I am quite a big fan of Verizon’s data breach investigations reports and am using their analysis regularly in security discussions. Verizon publishes these reports every spring since 2008 and I see them as especially valuable as they are pulling data from 70 contributing organizations covering over 79’000 security incidents, over 2’100 confirmed breaches and from over 60 countries.
The 2015 report was published recently (available here: 2015 Verizon DBIR) and while it isn’t exactly an easy read I agree with Rapid7’s marketing video that credential theft is the biggest takeaway. Patching is another highlight (or rather lowlight) and that detecting breaches still takes much too long (205 days). The latter is something that I can confirm from the experiences of our incedent response and recovery teams and it is very worrying to think what attackers have time to do for such a long time in an ICT infrastructure.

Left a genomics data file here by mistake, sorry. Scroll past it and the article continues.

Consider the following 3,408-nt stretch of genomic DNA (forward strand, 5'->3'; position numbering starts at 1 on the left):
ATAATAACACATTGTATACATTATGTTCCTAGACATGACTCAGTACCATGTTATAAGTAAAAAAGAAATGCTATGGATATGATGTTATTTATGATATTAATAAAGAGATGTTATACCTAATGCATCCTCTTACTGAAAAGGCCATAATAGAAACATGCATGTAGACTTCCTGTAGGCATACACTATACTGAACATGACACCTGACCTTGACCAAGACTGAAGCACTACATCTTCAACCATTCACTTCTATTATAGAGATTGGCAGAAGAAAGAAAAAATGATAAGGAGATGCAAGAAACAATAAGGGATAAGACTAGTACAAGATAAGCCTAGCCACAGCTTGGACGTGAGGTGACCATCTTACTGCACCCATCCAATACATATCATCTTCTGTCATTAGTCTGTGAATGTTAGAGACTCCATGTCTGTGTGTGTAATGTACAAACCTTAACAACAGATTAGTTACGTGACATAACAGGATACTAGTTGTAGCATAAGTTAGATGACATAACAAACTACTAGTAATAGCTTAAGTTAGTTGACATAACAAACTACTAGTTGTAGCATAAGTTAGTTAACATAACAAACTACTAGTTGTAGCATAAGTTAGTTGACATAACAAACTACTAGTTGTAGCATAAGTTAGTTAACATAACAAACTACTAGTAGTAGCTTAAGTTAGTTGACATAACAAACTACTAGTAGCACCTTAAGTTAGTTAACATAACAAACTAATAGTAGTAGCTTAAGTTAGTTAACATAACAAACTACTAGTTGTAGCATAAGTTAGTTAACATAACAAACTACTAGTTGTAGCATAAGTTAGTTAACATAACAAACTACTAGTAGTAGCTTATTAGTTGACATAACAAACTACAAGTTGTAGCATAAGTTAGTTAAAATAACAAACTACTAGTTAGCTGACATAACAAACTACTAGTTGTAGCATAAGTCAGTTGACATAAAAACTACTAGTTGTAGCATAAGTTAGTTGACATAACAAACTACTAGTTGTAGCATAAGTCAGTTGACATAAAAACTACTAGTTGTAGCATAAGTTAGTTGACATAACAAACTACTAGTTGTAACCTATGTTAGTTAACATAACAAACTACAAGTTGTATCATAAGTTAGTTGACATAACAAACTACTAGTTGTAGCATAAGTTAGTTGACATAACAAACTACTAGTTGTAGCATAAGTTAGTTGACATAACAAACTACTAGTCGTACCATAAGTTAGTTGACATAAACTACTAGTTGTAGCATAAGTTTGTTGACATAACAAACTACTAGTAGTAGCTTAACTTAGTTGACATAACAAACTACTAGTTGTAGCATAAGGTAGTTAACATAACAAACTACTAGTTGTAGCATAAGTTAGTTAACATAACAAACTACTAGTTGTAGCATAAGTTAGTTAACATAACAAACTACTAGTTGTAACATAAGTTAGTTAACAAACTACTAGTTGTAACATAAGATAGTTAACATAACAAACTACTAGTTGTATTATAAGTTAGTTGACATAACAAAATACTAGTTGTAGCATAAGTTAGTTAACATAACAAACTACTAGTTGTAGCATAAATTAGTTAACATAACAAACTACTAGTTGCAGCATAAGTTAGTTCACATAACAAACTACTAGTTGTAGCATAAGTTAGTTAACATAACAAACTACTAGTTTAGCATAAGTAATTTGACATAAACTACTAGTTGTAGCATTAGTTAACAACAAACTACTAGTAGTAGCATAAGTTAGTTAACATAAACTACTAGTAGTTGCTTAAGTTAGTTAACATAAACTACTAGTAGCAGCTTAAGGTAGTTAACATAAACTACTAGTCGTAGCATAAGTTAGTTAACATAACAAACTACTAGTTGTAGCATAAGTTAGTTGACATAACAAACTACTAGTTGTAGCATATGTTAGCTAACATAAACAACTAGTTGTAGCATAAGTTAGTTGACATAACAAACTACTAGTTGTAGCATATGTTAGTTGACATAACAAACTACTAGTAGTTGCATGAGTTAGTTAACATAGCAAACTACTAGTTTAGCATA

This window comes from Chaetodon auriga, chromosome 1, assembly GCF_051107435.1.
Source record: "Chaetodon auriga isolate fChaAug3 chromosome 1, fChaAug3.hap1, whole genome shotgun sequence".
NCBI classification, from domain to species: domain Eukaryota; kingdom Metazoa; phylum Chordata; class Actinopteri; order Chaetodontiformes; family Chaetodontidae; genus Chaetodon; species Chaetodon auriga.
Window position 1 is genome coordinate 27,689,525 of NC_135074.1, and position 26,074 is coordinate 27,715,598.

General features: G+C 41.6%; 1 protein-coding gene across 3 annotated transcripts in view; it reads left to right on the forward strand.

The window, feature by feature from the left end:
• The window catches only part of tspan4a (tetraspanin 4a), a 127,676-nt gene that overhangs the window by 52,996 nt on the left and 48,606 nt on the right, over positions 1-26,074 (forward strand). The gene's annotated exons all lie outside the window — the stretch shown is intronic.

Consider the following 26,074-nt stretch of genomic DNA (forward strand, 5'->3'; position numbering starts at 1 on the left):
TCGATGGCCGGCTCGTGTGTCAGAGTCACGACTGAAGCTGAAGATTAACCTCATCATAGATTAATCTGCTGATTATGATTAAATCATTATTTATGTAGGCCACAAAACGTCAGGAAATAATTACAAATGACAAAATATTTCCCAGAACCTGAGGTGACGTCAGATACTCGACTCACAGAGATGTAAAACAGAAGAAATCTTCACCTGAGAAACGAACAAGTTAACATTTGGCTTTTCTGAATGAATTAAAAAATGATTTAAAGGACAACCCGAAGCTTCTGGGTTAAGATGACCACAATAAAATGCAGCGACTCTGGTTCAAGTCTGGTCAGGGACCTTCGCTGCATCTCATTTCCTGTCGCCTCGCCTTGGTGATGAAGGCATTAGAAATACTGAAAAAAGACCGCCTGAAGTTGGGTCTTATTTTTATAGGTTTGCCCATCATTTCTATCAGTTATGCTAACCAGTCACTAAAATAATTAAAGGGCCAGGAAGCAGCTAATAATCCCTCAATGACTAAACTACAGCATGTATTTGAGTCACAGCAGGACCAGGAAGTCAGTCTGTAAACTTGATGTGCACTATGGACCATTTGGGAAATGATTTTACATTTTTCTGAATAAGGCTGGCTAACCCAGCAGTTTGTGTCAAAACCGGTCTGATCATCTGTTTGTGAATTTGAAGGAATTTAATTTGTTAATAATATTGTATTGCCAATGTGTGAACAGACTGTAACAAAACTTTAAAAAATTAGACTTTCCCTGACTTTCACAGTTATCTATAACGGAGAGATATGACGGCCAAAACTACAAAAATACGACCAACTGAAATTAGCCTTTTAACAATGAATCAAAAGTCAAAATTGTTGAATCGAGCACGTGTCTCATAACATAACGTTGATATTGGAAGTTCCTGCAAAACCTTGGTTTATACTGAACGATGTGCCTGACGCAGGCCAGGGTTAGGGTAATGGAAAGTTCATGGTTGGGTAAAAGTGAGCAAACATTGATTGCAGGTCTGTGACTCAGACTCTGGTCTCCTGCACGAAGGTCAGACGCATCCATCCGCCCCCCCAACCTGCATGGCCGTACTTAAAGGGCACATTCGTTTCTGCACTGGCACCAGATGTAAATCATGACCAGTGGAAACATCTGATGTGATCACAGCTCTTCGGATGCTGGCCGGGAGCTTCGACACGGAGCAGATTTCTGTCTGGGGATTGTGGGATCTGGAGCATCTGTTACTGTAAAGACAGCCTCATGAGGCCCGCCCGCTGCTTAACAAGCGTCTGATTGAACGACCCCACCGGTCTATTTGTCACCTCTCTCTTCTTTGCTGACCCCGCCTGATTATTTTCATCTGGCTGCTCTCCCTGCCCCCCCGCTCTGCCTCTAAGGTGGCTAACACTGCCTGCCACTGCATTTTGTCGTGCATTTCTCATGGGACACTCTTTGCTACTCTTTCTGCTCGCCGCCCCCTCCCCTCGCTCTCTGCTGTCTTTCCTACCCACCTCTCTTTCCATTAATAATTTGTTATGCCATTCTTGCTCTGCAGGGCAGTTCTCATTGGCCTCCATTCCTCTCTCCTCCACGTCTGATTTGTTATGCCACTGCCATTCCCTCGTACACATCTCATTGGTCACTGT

On the patching topic. A colleague of mine – James Kavanagh, the National Security Officer of Microsoft Australia, wrote a good blog post on “If you do only one thing to reduce your cybersecurity risk…” that I recommend to read and further information is then available in the report “Security Patching in Complex Environments”.
Below Rapid7’s video with highlights from the Verizon DBIR
We are receiving currently increased feedback from Microsoft customers about calls they receive from – supposedly – Microsoft support. The callers claims to be a Microsoft representative or working for a Microsoft partner. The usual call goes about the following:
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